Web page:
A Pakistani court on October 5 officially charged former President Asif Ali Zardari in two corruption cases, escalating the legal challenges facing the now leading opposition lawmaker and widower of assassinated former Pakistani Prime Minister Benazir Bhutto.
The development came as Zardari's party and a key anti-government ally were preparing for a massive rally against Prime Minister Imran Khan later this month. Zardari was released on bail on medical grounds last December, six months after his arrest.
Zardari became president in 2008, after Pakistan’s former military dictator Pervez Musharraf was forced to resign. Bhutto served twice as a prime minister before she was killed by the Taliban in a bomb and gun attack in 2007. Zardari served as Pakistan’s president until 2013.
During Monday's court appearance in the capital, Islamabad, Zardari pleaded not guilty to money laundering and corruption charges. He later told reporters he was not surprised by the indictment and that charges are something he routinely faces whenever he is in the opposition.
A member of parliament, Zardari is accused of having dozens of bogus bank accounts, a charge he denies, saying he has been politically victimized by Khan's government. Since coming to power, Khan has vowed to make good on his election campaign promise to eliminate corruption.
The government says the corruption cases against Zadari began during ex-Prime Minister Nawaz Sharif's tenure.
Zardari's Pakistan People's Parry and Sharif's Pakistan Muslim League party have called for a rally in the southwestern city of Quetta on Oct. 18. During his rule, Sharif was targeted by similar mass protests by Khan.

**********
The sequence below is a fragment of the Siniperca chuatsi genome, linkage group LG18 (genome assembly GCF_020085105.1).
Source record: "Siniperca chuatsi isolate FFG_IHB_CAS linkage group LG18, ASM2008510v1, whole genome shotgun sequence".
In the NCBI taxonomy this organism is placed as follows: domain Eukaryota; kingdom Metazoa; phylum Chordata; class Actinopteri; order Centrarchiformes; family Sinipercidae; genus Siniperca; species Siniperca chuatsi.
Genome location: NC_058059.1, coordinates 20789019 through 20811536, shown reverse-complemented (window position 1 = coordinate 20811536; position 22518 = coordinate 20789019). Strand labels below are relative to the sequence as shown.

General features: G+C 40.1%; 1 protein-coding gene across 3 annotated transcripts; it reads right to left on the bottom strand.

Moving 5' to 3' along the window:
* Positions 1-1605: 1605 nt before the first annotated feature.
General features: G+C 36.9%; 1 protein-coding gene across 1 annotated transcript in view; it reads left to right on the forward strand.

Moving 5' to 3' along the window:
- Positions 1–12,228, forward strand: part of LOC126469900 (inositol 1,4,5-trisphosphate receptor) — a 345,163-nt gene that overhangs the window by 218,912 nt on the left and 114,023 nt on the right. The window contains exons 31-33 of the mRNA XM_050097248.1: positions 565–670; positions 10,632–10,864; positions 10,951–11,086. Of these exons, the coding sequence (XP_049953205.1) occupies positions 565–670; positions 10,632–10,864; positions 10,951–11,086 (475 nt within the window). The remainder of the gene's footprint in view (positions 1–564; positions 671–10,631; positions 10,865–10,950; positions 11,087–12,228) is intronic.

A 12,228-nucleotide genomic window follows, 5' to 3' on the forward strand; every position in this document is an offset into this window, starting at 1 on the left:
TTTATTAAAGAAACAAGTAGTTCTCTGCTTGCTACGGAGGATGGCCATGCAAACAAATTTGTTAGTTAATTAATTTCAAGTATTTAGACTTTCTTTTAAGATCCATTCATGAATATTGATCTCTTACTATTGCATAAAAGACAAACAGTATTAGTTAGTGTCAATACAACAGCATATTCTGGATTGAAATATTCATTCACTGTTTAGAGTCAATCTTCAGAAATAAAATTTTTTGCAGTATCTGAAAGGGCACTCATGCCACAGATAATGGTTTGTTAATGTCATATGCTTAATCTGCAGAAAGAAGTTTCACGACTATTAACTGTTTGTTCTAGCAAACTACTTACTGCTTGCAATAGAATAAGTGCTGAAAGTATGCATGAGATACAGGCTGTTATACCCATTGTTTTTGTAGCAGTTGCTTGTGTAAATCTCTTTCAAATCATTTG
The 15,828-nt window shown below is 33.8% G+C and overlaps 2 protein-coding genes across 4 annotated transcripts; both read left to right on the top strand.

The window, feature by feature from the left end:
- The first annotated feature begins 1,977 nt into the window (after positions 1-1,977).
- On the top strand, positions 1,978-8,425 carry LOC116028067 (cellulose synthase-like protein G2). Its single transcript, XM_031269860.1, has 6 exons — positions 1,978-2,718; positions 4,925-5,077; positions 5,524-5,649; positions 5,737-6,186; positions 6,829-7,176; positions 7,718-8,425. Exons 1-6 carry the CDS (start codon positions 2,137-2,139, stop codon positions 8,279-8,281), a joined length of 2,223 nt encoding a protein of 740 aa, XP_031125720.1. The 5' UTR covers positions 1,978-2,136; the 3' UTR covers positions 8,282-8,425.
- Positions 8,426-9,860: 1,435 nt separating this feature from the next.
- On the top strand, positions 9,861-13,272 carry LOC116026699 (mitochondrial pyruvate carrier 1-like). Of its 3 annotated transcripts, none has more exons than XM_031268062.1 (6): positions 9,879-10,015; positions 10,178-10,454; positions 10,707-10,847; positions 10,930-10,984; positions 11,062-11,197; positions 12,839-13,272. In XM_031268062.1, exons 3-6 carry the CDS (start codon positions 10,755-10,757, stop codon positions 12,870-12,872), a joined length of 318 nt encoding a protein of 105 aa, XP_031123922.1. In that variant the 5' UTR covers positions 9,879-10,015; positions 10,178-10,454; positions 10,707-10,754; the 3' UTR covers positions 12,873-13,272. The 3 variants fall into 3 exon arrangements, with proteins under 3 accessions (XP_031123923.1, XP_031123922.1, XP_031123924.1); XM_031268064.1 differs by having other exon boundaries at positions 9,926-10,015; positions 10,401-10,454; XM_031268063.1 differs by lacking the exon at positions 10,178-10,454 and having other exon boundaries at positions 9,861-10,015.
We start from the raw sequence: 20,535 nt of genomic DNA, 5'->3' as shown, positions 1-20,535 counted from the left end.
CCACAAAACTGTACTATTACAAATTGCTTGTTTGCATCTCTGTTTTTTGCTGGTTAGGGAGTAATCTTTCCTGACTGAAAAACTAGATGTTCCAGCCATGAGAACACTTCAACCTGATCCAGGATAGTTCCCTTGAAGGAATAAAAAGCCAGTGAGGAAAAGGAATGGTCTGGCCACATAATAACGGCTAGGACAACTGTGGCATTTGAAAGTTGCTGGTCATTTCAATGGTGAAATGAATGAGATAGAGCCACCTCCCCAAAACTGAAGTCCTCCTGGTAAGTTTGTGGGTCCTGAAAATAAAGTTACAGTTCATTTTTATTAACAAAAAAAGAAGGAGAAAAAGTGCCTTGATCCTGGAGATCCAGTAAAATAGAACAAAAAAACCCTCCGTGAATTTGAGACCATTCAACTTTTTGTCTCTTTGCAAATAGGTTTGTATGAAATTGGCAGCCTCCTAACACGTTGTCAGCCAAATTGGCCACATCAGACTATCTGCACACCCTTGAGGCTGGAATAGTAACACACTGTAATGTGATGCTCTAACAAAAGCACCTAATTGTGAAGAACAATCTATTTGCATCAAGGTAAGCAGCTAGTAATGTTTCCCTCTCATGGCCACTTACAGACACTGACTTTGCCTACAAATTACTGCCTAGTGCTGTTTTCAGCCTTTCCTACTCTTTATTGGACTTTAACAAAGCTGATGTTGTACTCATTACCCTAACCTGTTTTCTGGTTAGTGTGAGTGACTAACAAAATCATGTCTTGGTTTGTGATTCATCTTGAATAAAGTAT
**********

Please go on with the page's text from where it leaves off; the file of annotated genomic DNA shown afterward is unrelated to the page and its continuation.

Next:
Last week, Sharif -- speaking from his exile in London -- accused Pakistan's powerful military of rigging the 2018 election that brought Khan to power. Khan has dismissed the allegations as baseless.
The 70-year-old Sharif, who served three times as prime minister, was ousted in 2017 over corruption allegations. Khan, a world famous former cricket player, came to power in 2018.
Sharif was released on bail last year for four weeks, to seek medical treatment abroad and has been in London since November. Last month, a court issued arrest warrants for Sharif, who was previously sentenced to seven years in prison on corruption and money-laundering charges stemming from disclosures in the Panama Papers.
Meanwhile, Sharif's Pakistan Muslim League party said Monday that police initiated a treason case against Sharif and several other politicians, including a former prime minister, Shahid Khaqan Abbasi, and Raja Farooq Haider, who is prime minister in Pakistan-held Kashmir, over Sharif's latest remarks about the military. Anyone charged for treason can be sentenced to death if the court finds him or her guilty under Pakistani laws.